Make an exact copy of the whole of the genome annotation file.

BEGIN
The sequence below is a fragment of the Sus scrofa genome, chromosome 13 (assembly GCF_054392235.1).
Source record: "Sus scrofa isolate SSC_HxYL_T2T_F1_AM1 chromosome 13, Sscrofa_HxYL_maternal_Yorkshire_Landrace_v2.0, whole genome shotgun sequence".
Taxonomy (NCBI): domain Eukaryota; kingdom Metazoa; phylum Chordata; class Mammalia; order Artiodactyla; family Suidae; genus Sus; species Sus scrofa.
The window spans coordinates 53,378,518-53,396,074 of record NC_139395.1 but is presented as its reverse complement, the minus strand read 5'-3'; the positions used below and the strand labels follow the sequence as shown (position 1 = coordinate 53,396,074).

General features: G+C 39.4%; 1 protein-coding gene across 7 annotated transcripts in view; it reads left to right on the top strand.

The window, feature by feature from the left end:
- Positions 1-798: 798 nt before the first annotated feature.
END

The sequence below is a fragment of the Sus scrofa genome, chromosome 13 (assembly GCF_054392235.1).
Source record: "Sus scrofa isolate SSC_HxYL_T2T_F1_AM1 chromosome 13, Sscrofa_HxYL_maternal_Yorkshire_Landrace_v2.0, whole genome shotgun sequence".
Taxonomy (NCBI): domain Eukaryota; kingdom Metazoa; phylum Chordata; class Mammalia; order Artiodactyla; family Suidae; genus Sus; species Sus scrofa.
The window spans coordinates 53,378,518-53,396,074 of record NC_139395.1 but is presented as its reverse complement, the minus strand read 5'-3'; the positions used below and the strand labels follow the sequence as shown (position 1 = coordinate 53,396,074).

General features: G+C 39.4%; 1 protein-coding gene across 7 annotated transcripts in view; it reads left to right on the top strand.

The window, feature by feature from the left end:
- Positions 1-798: 798 nt before the first annotated feature.